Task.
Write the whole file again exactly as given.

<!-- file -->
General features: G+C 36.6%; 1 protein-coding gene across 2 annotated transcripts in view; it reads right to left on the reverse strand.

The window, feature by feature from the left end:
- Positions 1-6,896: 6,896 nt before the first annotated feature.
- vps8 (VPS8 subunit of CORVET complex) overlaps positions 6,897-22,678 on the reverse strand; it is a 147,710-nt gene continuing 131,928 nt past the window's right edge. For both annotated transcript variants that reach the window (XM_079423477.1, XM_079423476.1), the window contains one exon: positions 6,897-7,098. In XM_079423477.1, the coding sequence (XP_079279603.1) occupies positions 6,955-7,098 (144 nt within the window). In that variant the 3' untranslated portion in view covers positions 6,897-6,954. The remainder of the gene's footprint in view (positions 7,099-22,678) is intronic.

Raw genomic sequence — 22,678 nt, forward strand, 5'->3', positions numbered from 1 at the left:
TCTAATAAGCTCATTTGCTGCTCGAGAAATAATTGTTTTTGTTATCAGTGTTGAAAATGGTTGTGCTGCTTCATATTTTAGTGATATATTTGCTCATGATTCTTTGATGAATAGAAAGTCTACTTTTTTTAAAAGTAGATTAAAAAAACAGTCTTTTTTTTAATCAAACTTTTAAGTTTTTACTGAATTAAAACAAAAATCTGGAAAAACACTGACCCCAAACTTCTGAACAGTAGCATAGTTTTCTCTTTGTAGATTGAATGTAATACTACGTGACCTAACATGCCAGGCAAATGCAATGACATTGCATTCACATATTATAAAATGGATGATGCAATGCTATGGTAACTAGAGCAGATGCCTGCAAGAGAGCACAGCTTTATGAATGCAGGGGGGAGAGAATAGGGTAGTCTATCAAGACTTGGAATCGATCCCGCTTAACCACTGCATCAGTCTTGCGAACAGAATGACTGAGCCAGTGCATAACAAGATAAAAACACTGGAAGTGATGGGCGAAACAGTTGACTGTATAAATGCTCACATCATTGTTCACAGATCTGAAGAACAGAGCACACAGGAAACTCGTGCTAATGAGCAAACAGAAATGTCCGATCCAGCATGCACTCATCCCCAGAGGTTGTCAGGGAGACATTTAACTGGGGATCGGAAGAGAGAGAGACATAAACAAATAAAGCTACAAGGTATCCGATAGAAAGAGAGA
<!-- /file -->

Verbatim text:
General features: G+C 36.6%; 1 protein-coding gene across 2 annotated transcripts in view; it reads right to left on the reverse strand.

The window, feature by feature from the left end:
- Positions 1-6,896: 6,896 nt before the first annotated feature.
- vps8 (VPS8 subunit of CORVET complex) overlaps positions 6,897-22,678 on the reverse strand; it is a 147,710-nt gene continuing 131,928 nt past the window's right edge. For both annotated transcript variants that reach the window (XM_079423477.1, XM_079423476.1), the window contains one exon: positions 6,897-7,098. In XM_079423477.1, the coding sequence (XP_079279603.1) occupies positions 6,955-7,098 (144 nt within the window). In that variant the 3' untranslated portion in view covers positions 6,897-6,954. The remainder of the gene's footprint in view (positions 7,099-22,678) is intronic.

Raw genomic sequence — 22,678 nt, forward strand, 5'->3', positions numbered from 1 at the left:
TCTAATAAGCTCATTTGCTGCTCGAGAAATAATTGTTTTTGTTATCAGTGTTGAAAATGGTTGTGCTGCTTCATATTTTAGTGATATATTTGCTCATGATTCTTTGATGAATAGAAAGTCTACTTTTTTTAAAAGTAGATTAAAAAAACAGTCTTTTTTTTAATCAAACTTTTAAGTTTTTACTGAATTAAAACAAAAATCTGGAAAAACACTGACCCCAAACTTCTGAACAGTAGCATAGTTTTCTCTTTGTAGATTGAATGTAATACTACGTGACCTAACATGCCAGGCAAATGCAATGACATTGCATTCACATATTATAAAATGGATGATGCAATGCTATGGTAACTAGAGCAGATGCCTGCAAGAGAGCACAGCTTTATGAATGCAGGGGGGAGAGAATAGGGTAGTCTATCAAGACTTGGAATCGATCCCGCTTAACCACTGCATCAGTCTTGCGAACAGAATGACTGAGCCAGTGCATAACAAGATAAAAACACTGGAAGTGATGGGCGAAACAGTTGACTGTATAAATGCTCACATCATTGTTCACAGATCTGAAGAACAGAGCACACAGGAAACTCGTGCTAATGAGCAAACAGAAATGTCCGATCCAGCATGCACTCATCCCCAGAGGTTGTCAGGGAGACATTTAACTGGGGATCGGAAGAGAGAGAGACATAAACAAATAAAGCTACAAGGTATCCGATAGAAAGAGAGA